It doesn't matter how many times I've been part of a video conference, it is still exciting to watch the connective power of the Internet at work in the classroom! Our Jr. Kindergarten class this morning was able to get in touch with a year six class from Novo Hamburgo, Brazil. Maybe it was the over 5, 000 mile classroom separation, or the idea that you are making a personal connection with someone from a completely different culture or way of life, either way it was just plain COOL!
I can't underscore enough the importance of connecting classrooms. These short but effective video chats are changing the way our children at St. John see the world. As one Kindergartner remarked, "they really do look like us!" Our first grade students said the same thing as they Skyped with another foreign county....California! Well, it's foreign to use in the midwest!
There were several hiccups during the call this morning, but those set aside, the experience gave our preschool teacher a great place to start. I think the neatest part was having a 6 year old Jr. Kindergartner be the interpreter for the group. Of course her dad was there to help out as well (Portuguese was the language of the day). Everyone involved needed the interpreter and it was a great confidence booster for that student to have such an important job during the video conference.
As some of our teachers are finding out, connecting outside their four walls can be quite addicting. Once the kids know it is possible, that with a single click they can be in touch with other kids, they want to connect ALL the time.
I am beginning to be skeptical of the "digital generation" critics who say that our kids are becoming less personable and exhibiting less social skills because of the technology. With a high-speed Internet connection, a computer, and a web-cam, our kids are making vital connections that are breaking down distance, linguistic, and cultural barriers. If anything, the technology has the ability to make them more social. The trick for the classroom teacher is to capitalize on the power of a digital connection, while helping students process that experience within the context of everyday face to face interactions.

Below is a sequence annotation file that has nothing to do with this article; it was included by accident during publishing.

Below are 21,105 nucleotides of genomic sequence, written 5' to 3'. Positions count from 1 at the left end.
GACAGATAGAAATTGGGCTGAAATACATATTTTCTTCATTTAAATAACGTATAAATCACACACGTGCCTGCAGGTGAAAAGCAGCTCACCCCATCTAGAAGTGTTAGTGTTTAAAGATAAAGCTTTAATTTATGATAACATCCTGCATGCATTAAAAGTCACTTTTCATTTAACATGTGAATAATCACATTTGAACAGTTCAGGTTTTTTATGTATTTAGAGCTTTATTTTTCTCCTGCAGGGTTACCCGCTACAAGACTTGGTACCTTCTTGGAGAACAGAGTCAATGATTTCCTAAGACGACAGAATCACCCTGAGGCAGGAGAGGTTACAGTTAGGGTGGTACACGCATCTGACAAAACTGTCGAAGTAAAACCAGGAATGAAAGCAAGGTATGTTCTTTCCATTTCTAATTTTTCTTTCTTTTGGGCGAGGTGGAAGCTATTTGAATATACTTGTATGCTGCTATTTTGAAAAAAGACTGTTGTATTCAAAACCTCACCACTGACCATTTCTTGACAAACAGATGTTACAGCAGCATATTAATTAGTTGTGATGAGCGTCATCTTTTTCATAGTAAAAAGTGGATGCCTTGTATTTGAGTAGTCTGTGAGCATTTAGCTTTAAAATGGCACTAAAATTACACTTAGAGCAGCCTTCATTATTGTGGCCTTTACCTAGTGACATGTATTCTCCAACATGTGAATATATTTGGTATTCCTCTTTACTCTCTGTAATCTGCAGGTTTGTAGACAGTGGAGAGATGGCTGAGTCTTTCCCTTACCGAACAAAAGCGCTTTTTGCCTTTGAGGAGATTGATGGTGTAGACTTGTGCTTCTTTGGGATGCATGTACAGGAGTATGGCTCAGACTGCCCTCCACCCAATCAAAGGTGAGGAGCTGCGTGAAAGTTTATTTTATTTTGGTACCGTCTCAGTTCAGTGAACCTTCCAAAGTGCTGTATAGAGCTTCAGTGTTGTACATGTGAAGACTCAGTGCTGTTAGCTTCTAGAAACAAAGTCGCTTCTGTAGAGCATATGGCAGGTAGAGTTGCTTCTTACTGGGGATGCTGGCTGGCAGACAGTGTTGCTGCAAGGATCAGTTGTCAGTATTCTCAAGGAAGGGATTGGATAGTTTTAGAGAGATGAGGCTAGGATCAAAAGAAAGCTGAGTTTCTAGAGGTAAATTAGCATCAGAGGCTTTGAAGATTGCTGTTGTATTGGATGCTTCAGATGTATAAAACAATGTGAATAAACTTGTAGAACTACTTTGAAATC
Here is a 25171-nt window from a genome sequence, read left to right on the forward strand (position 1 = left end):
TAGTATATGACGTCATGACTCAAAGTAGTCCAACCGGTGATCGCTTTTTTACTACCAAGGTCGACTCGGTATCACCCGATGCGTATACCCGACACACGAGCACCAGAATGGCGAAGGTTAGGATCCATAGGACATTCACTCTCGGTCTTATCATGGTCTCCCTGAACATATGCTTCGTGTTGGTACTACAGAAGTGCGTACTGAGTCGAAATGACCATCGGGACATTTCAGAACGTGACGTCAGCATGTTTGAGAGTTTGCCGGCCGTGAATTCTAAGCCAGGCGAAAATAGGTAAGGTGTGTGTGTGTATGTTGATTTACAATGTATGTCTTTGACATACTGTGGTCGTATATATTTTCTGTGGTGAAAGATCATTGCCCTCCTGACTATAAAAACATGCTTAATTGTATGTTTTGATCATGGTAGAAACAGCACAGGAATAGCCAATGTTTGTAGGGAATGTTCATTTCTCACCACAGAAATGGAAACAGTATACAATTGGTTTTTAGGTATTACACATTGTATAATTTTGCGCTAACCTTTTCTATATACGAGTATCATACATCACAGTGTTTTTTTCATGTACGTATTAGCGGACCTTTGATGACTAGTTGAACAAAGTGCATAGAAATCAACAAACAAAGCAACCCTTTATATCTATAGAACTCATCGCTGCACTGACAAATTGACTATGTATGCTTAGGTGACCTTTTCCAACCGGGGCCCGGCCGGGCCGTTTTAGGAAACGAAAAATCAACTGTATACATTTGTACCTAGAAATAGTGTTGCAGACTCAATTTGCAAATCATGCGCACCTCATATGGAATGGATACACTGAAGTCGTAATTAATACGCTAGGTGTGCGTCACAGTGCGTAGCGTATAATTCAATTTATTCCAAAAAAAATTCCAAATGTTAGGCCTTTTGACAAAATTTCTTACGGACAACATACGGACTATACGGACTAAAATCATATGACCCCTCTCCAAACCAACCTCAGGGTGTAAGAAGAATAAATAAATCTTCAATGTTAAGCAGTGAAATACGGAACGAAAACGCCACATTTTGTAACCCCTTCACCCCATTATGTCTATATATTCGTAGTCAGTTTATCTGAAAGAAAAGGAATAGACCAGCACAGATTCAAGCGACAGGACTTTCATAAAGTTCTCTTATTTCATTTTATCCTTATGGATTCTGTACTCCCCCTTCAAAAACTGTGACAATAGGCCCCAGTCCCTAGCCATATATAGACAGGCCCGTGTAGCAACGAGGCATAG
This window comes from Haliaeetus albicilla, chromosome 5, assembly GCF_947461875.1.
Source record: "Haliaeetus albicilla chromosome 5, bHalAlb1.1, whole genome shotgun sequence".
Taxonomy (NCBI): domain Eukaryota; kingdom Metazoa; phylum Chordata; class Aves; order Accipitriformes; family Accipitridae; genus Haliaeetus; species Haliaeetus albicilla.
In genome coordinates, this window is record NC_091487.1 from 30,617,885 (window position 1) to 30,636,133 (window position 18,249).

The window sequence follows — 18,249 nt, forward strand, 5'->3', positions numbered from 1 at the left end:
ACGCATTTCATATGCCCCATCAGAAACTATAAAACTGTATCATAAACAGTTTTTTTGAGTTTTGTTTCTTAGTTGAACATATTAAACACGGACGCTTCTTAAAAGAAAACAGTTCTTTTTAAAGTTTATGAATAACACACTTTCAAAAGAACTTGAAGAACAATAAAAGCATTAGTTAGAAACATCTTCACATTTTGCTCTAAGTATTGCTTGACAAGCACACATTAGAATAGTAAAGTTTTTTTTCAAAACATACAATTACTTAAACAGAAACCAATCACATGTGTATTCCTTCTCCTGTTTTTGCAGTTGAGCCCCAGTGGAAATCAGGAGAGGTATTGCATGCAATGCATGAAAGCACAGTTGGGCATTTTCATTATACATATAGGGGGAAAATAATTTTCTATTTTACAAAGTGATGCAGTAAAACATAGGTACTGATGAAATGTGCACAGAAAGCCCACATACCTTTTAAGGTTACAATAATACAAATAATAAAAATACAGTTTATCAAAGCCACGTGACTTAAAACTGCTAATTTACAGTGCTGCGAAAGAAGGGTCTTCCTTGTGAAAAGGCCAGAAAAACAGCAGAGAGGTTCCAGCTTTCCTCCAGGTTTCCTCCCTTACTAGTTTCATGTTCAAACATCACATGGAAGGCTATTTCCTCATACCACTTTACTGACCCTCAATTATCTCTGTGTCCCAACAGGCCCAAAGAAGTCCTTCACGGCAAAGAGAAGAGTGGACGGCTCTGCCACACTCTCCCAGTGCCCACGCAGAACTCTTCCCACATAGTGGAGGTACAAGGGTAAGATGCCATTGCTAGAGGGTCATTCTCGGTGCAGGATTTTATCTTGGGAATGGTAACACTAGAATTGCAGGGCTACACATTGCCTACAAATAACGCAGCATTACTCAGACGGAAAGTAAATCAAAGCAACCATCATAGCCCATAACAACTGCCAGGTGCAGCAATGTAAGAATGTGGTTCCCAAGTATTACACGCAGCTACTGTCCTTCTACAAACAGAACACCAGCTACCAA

A couple of lessons learned from this mornings video conference:
1. Choose your video conference time so as to maximize bandwidth. Because of scheduling conflicts, we started our call about the same time our teachers were sending lunch count and attendance over the network. Talk about a bandwidth nightmare! Also it was about lunch time in Brazil. The dad who helped translate said that at lunch most people in the city hit the Internet pretty hard, which also contributed to slow things down on their end. This excessive traffic bumped us off a couple of times and made caused our web-cam to not show to the Brazilian class.
2. Plan ahead....
Our preschool teacher did an awesome job of having questions prepared in advance. There wasn't a lot of down time trying to come up with questions to ask. Also, she had prepared the kids in advance to be patient for technical problems. The kids knew ahead of time that their attention needed to be brought back once any technical problems were fixed.
I'm looking forward to helping them connect again in a couple of weeks!
So when is your classroom going to adventure outside of your four walls next?